The terms property valuation and property appraisal are often used interchangeably, but there is a significant difference between the two. A property valuation is carried out by a trained valuer. While it may still be reasonably accurate, a property appraisal can be conducted by anyone, and no formal training is required.
A property valuer may be required to be registered or licensed with the appropriate government body, depending on where in Australia they are located. Licensed property valuers are required to base their valuation and reports on facts and figures, and may be legally responsible for the information they provide.
What is involved in a property valuation?
A property valuation is a benefit to both buyers and sellers, regardless of whether the property will be owner-occupied or an investment property. A professional property valuation expert will research the local market and will generally inspect the property before compiling a valuation report. A property valuation report will typically include:
- – The details of the property, including when it was constructed and what materials were used
- – The current condition of the property
- – Any issues with the property or the land which will need to be rectified by the owner
- – An analysis of sales in the area
During the inspection, particular attention will be paid to the structure of the building, and any significant issues it may have. Measurements of the land and building will be completed, as will floor plans.
The valuer will also review any council regulations regarding zoning, permits, and planning that may be applicable to the property.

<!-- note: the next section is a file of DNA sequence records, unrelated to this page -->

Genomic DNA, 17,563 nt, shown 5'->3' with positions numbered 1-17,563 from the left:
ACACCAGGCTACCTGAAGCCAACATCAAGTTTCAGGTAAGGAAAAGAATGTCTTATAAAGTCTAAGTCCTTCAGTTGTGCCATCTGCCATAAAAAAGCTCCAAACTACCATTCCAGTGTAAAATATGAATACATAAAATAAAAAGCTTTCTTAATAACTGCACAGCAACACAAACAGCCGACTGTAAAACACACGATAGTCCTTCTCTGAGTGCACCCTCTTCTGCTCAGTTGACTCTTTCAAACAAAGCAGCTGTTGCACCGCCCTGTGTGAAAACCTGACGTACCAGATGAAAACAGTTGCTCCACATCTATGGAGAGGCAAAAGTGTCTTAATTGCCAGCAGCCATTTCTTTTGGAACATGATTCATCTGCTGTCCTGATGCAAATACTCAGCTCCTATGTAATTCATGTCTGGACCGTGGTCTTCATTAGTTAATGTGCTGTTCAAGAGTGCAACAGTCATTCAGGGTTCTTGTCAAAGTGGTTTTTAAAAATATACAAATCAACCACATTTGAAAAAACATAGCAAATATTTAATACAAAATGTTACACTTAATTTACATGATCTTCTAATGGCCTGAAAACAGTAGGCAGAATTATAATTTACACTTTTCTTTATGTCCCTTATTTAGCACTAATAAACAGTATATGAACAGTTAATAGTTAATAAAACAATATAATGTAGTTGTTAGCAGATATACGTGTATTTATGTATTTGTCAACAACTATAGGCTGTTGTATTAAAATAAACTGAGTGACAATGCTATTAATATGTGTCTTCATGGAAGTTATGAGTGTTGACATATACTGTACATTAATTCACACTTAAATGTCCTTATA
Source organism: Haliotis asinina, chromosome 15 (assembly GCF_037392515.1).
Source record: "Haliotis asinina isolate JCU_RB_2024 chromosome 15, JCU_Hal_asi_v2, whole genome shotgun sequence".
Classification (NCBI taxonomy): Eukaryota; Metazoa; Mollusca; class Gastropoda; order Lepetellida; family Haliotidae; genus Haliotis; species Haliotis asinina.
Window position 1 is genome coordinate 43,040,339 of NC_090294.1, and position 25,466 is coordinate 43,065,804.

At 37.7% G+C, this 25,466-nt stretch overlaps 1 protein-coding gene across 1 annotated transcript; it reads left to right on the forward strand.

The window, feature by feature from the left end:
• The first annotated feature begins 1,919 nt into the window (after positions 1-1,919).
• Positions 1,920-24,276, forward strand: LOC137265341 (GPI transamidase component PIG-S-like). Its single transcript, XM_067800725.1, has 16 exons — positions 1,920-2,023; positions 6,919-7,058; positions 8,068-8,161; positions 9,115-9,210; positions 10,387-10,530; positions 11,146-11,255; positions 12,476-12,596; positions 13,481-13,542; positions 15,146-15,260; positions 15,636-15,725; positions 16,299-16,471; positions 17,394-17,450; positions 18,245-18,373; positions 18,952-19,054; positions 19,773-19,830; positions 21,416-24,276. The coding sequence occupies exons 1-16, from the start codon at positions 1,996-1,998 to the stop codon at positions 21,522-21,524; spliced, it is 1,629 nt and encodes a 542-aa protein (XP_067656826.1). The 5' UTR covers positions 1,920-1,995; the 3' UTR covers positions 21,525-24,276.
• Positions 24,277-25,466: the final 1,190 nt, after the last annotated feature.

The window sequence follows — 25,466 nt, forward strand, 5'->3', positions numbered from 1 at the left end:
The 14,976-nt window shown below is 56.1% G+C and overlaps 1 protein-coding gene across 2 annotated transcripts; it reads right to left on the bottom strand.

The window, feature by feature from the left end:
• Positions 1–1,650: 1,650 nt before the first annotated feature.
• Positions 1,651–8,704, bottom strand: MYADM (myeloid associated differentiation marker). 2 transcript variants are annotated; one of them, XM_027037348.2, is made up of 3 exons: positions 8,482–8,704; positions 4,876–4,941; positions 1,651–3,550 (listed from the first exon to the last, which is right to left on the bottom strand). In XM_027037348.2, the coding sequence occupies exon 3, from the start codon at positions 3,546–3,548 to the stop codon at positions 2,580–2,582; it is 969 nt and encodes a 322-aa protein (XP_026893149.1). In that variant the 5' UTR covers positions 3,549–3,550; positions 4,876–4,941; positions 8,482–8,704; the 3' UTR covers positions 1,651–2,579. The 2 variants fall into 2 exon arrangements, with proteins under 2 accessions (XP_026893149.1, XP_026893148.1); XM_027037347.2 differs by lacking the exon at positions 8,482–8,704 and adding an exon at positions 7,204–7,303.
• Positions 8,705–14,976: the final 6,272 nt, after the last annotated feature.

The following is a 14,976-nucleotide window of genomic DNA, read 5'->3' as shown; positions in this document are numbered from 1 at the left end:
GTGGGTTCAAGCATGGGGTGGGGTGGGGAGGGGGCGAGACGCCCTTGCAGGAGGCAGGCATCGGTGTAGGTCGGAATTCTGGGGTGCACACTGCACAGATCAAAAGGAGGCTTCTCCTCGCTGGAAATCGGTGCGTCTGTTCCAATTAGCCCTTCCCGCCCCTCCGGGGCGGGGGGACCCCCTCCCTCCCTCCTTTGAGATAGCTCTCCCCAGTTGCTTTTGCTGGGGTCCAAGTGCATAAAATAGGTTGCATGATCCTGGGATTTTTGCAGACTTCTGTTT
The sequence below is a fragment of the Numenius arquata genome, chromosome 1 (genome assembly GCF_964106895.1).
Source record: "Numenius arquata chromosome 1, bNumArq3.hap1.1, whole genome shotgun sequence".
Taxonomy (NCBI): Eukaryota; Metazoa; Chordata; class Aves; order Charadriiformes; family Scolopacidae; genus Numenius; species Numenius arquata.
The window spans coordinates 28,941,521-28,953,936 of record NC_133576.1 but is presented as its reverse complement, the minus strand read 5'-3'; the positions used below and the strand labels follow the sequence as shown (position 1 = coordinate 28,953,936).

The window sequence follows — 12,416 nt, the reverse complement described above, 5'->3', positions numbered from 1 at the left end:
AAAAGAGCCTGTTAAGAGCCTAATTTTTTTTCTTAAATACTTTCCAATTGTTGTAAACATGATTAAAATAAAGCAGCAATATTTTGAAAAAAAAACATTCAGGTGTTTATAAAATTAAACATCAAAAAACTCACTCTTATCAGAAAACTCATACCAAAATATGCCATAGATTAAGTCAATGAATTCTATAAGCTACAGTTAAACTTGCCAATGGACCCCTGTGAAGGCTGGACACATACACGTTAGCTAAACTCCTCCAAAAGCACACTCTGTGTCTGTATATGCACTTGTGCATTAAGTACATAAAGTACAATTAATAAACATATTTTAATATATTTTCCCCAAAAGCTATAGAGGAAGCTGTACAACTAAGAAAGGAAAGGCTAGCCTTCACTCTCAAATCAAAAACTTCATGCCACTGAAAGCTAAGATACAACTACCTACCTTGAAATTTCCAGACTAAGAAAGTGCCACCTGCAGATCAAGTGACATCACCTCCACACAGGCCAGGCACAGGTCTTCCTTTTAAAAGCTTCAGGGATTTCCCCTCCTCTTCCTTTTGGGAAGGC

What factors can influence the value of a property?
- – The location of the property, including the suburb and the street is important
- – The type of structures on the land as well as their presentation and condition
- – Location of the property within specific council zones
- – Any planning restrictions on the property will impact its value
- – Caveats which have been placed on the property
- – The access available to the property for vehicles, pedestrians and parking structures – this is particularly important for commercial properties
What is a property valuation used for?
The majority of property valuations are conducted for financial institutions and other lenders who are considering financing a property. Lenders usually carry out their own independent valuations, separate to any valuations the agent or the person buying or selling the property may have arranged.
Lenders will use this information to assess any application for a new mortgage, or when refinancing a loan, and will want confirmation the anticipated value of the property will cover the loan amount in the event of a default.
Lenders may also request an independent valuation if an owner is looking at using the equity in an existing property to renovate or invest elsewhere.
Property Valuations are also conducted for legal reasons including for use in Local Court, Supreme Court, High Court and Family Court. Further, valuation advice is also sought for various Government related uses including compensation assessment and asset valuations for land acquisition and sale purposes.
Expert and professional property valuations are also valuable for individual buyers and sellers, enabling them to obtain a clear picture of what the property is worth in the local market, and what price should be set.
Burgess Rawson has almost 40 years of experience in conducting independent property valuations for clients across Australia. We provide independent expert valuations to well-respected banks and lending institutions, major business corporations and private parties. With experience in residential, commercial and industrial real estate, we have the knowledge, skills, and perhaps most importantly the reputation, to provide an accurate and comprehensive property valuation.
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